"What the hell?"

"It's not just the television, either, Sinclair. Look." The chief produced a knife and violently inserted it into the side of the bed. When he pulled it out, it was wet with a thin liquid. Almost sputtering but with almost no noise, more liquid streamed out of the newly-made slit, before eventually turning into the crimson red of, yes, more blood.

"How did all this get in here?"

"We don't know. There's never any signs of a previous opening. The wound is always the only one. One day, it seems just like any other room, yet on the next, when the wound opens, when the crime occurs, the room has died and its insides are all present."

As they walked back into the living room, the private cautiously rubbed his hand on a chair, picturing what was surely contained within, trying not to think about how the floor had become subtly squishy from their wear, what was surely contained below.

He wanted to ask how this could be, but nausea took him and he submitted, looking to his partner and waiting for additional explanation. It did not come. Instead, the chief moved on to the investigation proper.

"The prime suspect in this killing is the owner of the room. She hasn't been seen since before the corpse was discovered, and nobody else is to believed to have entered in the past week. The problem is, she could be anywhere in the world now. She must be highly aware of what she has done. It's our job to find her, wherever she may be, and bring her to justice."

The only thing the private managed to get out was, "what about the room?"

"It's dead. It'll have to be detached from the building. And cremated."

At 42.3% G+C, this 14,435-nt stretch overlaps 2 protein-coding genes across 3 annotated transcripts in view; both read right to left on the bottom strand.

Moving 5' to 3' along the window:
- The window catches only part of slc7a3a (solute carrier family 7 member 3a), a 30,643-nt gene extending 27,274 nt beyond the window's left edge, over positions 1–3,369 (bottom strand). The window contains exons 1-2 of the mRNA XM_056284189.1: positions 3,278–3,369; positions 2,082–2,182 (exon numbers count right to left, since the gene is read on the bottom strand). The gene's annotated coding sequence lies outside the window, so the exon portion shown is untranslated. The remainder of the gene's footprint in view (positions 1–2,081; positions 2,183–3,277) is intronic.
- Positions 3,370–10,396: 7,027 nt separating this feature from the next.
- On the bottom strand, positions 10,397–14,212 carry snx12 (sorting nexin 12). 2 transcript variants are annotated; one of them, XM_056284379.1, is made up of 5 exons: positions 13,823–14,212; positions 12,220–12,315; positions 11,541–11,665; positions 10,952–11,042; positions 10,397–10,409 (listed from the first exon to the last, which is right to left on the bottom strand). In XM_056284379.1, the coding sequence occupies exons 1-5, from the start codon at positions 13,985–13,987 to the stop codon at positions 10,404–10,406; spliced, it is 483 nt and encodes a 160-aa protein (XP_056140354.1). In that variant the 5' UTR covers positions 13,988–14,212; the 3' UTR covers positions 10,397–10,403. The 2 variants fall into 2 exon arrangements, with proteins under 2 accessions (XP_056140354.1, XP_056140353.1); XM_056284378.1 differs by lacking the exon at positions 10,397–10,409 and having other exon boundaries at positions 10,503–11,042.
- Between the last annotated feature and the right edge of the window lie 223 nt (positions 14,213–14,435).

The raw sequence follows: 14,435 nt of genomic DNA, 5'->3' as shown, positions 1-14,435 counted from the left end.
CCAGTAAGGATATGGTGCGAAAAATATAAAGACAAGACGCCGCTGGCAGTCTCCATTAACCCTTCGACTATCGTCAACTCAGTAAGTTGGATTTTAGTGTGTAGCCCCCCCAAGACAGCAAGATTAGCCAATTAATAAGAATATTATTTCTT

The following investigation was a long and grueling process. Both inspectors were forced to comb endlessly throughout the flesh-filled fabric, leather, stone, plastic and metal. The chief jotted down many notes onto a pad of paper. The private did not. By the time they were finished, it had become dawn. On the way back to the station by car, the private voiced his inquiry. "How do you know all this?"

"As I said, I've seen it before," the chief sadly reaffirmed, "and although I hope not to, I will probably see it again. You may be surprised to learn that an average of 1.3 rooms are murdered per year. In my many, I've only ran into a few instances of this phenomenon, but they were enough to accustom me to their investigations, although I cannot imagine ever becoming desensitized to the experience.

Sometimes they are apartment or hotel rooms, like we just saw, but sometimes it has been entire houses. Beyond the obvious evils of committing a murder, at times these crime scenes, when unreported, have become the cause of psychological trauma inflicted upon subsequent owners. In one instance, a homeowner did not realize that their house was dead until the handle of one of their doors knocked a hole into the wall, which immediately began spurting out blood.

We know that these crimes occur in America, Europe too. There's no real reason to think they don't occur elsewhere. And hell if I know how they manage. The criminals, I mean." Here he awkwardly cut off. The private tried to process the speech and failed. Although he would lie in bed at his own home in a few hours' time, (for the last time), he never fell asleep and at multiple points mistook an instance of his own (fear-driven) spit on his laptop's screen for blood that had began to seep out from a scratch, crack or dent.

The chief picked him up the day after. An anonymous call had provided the murderer's location.